THE MIDDLE/DARK AGES (roughly 500 through 1500)
Powerful European people routinely inflicted terrible punishments on other European bodies for centuries, as had been done before, for thousands of years, with humans being “murdered, butchered, tortured, oppressed, abused, conquered, enslaved, and colonized.”
THE NATIVE AMERICAN DECIMATION & EUROPEAN COLONY ERA (roughly 1550 through 1610)
European explorers from England, Holland, Spain, Portugal and France established colonies, many inflicting trauma, permanent injury and loss of life upon Native Americans with the most pervasive threat to their bodies, that of European diseases. “In 1618-1619, for example, smallpox killed 90 percent of Native Americans living on or near Massachusetts Bay.”
THE ENSLAVEMENT ERA (1619 through 1865)
The English became the dominant colonizers, forcibly importing Africans to North America and asserting dominion over them, creating whiteness and building institutions, processes and relationships to maintain white-body supremacy. “The white body became the standardized, normal body; other bodies, especially Black bodies, were defined as aberrant or substandard.”
THE JIM CROW ERA (1877 through 1965)
After the Thirteenth Amendment was ratified and enslavement became illegal in 1865, the first Jim Crow laws in 1877 “created and enforced the segregation of Black and white bodies, thus renewing and legitimizing the war on Black bodies.”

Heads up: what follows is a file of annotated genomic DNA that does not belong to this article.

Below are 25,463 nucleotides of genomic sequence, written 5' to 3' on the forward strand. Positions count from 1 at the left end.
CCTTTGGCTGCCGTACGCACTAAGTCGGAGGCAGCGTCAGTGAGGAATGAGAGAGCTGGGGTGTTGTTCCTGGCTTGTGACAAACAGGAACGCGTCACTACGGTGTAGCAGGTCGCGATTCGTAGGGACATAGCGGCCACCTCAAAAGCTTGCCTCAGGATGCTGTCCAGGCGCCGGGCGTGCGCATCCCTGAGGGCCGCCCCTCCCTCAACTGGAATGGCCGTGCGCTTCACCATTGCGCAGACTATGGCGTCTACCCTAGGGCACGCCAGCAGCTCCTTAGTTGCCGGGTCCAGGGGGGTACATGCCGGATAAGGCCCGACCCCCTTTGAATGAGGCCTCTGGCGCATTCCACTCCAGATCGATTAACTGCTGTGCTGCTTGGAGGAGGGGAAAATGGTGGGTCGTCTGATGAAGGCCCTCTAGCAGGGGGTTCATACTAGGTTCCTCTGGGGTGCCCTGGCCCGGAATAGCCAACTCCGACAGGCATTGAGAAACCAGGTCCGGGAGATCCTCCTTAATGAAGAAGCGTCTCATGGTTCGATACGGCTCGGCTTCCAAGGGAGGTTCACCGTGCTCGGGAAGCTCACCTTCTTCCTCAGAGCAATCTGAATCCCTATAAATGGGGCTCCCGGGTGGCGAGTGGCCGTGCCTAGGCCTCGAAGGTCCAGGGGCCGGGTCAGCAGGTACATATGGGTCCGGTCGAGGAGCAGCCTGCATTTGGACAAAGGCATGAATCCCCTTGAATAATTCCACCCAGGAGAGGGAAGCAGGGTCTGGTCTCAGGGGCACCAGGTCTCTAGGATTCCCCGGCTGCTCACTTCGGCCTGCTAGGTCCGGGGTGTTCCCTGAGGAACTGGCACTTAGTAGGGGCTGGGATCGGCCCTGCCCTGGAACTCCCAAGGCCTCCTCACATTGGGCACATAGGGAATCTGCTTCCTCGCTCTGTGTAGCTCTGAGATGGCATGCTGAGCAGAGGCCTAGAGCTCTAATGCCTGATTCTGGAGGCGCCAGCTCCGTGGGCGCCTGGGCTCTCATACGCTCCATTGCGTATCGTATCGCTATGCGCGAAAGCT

“The laws also bolstered white-body supremacy through a variety of old and new institutions – most notably the lynching of nearly 3,500 Black bodies.”
THE NEO-CROW ERA (1966 through the Present)
In 1965, “segregation became illegal.” “For two decades the Civil Rights movement lessened some of the overt dissonance between white and Black bodies.” “In the early 1980s, another reversal started, as part of the major escalation on the War on Drugs.” Today, almost 40 percent of people incarcerated for drug law violations are Black, although only 13 percent of the population.
“The Great Othering” around the imaginary concept of race continues today “in de facto segregation in neighborhoods and schools, in discrimination in the workplace,…and “drivers being regularly pulled over by police, often for no offense at all (a.k.a. “Driving While Black)” and by repeated efforts” of some media “to blame, chastise, belittle and shame many African Americans.”
“Subtler forms of violation also remain integral to American culture,” the three most common and pervasive being EVERYDAY STRESSORS of white people treating them suspiciously, MICRO-AGGRESSIONS expressing “disdain for Black bodies,” and an ON-GOING LACK OF HUMAN REGARD messaging “ ‘You’re not important” and “I and others like me are going to keep doing it indefinitely.’ “
QUOTES from Syllabus in April – Chapters 4, 5, 6, Pages 57-96 from My Grandmother’s Hands: Racialized Trauma and the Pathway to Mending Hearts and Bodies by Resmaa Menakem
Part 1: UNARMED and DISMEMBERED, Chapter 4: EUROPEAN TRAUMA AND THE INVENTION OF WHITENESS (pages 57 and 62) and Chapter 5: ASSAULTING THE BLACK HEART (pages 72-77)
#HowWeHeal Book Club on Racialized Trauma, 2nd Tuesdays, February through November, 6 to 7 pm, on Zoom. For more details on meetings, please use the Facebook Page link on our Website Home Page and open ‘Events.” THANK YOU!